Will Legislators Bag Minneapolis Plastic Bag Ban?
It may not be too late to save freedom of choice at the checkout line in Minneapolis. All Minnesotans’ ability to choose between paper or plastic at their local grocery store would remain secure under legislation gaining momentum in the Minnesota House.
The bill forwarded by Rep. Jim Nash (R-Waconia) bars local governments from enacting ordinances that ban bags–plastic or otherwise–or putting a fee or tax on using grocery bags provided by merchants.
The measure would also retroactively roll back plastic bag bans like the 1,200 word Minneapolis ordinance set to take effect on June 1, 2017. The state law as drafted would go on the books the day before the Minneapolis plastic bag ban hits consumers and stores.
Minneapolis City Council Member Cam Gordon said his ordinance, adopted last year and set to take effect June 1, 2017, was the result of a year of study, prompted by constituents eager for the city to follow the lead of such places as Seattle and Hawaii.
But Jamie Pfuhl, president of the Minnesota Grocers Association, said, “Businesses cannot be the experimental grounds for cities’ whims.”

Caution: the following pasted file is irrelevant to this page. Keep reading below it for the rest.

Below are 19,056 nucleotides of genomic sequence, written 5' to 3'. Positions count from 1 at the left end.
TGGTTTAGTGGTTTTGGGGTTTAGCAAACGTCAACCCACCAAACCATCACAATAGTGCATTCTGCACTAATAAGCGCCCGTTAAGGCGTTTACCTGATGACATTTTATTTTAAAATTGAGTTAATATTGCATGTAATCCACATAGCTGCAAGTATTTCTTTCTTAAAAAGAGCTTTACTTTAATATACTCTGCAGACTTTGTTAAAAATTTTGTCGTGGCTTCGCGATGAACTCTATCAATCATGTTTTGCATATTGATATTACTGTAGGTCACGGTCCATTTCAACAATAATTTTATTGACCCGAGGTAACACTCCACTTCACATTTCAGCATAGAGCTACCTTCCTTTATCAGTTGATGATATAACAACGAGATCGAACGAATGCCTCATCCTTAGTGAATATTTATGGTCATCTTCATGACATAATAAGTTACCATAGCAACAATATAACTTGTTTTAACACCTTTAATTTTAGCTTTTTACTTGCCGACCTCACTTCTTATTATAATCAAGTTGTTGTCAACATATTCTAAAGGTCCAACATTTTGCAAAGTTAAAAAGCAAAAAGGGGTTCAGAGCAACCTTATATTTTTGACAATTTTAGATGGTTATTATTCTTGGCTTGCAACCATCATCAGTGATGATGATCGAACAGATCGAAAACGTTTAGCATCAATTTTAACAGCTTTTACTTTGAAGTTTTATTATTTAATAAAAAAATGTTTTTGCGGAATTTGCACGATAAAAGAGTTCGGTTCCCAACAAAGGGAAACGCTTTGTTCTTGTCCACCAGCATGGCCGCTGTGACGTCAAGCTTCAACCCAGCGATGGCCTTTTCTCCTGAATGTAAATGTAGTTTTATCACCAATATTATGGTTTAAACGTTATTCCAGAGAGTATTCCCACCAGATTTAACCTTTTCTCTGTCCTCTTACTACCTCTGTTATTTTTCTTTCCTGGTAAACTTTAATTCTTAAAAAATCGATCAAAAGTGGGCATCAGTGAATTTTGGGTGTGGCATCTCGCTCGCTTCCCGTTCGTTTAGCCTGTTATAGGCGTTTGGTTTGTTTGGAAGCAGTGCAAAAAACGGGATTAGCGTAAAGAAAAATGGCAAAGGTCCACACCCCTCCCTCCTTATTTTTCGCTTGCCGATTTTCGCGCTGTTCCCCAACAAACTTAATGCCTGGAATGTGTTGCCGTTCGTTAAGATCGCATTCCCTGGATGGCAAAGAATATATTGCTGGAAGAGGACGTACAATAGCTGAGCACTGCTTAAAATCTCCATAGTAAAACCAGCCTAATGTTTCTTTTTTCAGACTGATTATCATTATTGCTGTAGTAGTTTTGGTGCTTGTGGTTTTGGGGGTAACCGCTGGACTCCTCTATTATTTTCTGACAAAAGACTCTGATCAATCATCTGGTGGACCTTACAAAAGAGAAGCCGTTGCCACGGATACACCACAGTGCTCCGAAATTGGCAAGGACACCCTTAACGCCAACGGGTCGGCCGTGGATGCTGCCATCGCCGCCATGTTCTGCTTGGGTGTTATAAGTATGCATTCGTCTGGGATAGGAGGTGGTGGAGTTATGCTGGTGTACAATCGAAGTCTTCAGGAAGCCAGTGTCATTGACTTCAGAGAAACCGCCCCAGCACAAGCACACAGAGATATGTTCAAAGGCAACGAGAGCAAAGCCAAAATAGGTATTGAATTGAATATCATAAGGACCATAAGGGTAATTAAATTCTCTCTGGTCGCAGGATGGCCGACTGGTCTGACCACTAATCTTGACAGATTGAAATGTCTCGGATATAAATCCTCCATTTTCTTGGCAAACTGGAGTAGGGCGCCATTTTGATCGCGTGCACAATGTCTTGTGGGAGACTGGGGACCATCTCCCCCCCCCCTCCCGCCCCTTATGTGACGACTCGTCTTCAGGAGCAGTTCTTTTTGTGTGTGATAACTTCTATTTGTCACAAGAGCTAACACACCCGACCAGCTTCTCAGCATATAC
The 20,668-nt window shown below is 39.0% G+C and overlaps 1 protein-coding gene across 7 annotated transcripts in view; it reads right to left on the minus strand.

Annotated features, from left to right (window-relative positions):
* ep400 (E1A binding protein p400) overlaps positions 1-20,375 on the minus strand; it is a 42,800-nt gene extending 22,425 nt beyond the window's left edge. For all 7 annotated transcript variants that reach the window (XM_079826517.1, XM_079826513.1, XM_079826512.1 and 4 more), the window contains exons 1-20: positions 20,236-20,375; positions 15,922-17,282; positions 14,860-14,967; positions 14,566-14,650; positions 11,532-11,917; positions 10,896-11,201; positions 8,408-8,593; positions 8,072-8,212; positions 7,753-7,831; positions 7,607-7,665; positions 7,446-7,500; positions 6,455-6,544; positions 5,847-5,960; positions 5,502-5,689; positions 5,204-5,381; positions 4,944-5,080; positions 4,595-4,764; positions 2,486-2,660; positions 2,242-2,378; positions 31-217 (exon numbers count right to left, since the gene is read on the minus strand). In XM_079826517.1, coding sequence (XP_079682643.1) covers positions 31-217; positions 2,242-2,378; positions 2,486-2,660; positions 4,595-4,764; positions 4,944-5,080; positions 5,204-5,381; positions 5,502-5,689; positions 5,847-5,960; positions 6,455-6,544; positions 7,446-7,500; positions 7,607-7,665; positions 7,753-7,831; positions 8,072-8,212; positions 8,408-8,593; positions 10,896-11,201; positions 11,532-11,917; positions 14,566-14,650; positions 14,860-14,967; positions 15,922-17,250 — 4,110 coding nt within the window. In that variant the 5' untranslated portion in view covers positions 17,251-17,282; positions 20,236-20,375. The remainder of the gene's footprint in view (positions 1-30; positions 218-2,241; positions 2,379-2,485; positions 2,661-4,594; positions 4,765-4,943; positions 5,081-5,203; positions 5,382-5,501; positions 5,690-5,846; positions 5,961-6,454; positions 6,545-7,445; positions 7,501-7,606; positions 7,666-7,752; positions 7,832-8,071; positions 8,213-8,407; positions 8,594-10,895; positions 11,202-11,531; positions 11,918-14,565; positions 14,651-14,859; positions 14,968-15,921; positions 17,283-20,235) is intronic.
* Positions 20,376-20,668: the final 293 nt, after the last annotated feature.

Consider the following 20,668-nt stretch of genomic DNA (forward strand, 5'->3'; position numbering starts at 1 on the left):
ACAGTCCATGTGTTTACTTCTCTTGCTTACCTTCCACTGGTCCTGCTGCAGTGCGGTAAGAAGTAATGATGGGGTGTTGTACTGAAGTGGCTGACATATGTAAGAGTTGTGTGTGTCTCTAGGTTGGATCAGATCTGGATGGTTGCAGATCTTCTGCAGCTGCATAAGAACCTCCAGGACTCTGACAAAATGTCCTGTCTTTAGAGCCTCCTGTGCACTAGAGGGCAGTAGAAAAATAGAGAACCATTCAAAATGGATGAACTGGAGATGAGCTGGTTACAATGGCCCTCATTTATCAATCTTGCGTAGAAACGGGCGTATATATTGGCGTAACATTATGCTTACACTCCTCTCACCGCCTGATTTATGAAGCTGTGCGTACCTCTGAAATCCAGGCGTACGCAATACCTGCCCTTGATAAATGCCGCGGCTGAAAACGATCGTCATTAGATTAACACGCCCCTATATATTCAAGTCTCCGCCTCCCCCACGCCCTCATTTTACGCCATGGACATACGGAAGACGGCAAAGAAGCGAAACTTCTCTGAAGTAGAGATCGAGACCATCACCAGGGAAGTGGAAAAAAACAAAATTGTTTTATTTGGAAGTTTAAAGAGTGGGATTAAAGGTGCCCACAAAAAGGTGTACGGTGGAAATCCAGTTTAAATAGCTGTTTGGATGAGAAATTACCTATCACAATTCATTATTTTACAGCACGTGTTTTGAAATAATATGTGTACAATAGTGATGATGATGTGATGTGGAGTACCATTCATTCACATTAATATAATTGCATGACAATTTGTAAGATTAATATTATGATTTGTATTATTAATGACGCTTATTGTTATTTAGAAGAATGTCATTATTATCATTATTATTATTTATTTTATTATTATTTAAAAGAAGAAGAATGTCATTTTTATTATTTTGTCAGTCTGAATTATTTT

Minneapolis is the only Minnesota city to pass a plastic bag ban ordinance to date. But environmental activists hope to convince the Duluth City Council to take similar action soon, unless Minnesota lawmakers beat them to it.
“This is all aimed at reducing our footprint and encouraging re-use. We’ve come to the realization that we have to get away from this disposable, throw-away society we have become but that, I think, no one really wants. What we need are alternatives,” said Jamie Harvie, Bag it Duluth campaign coordinator.
Environmentalists claim plastic bags clog up landfills, while industry supporters say plastic bags are the most environmentally friendly option and support tens of thousands of jobs.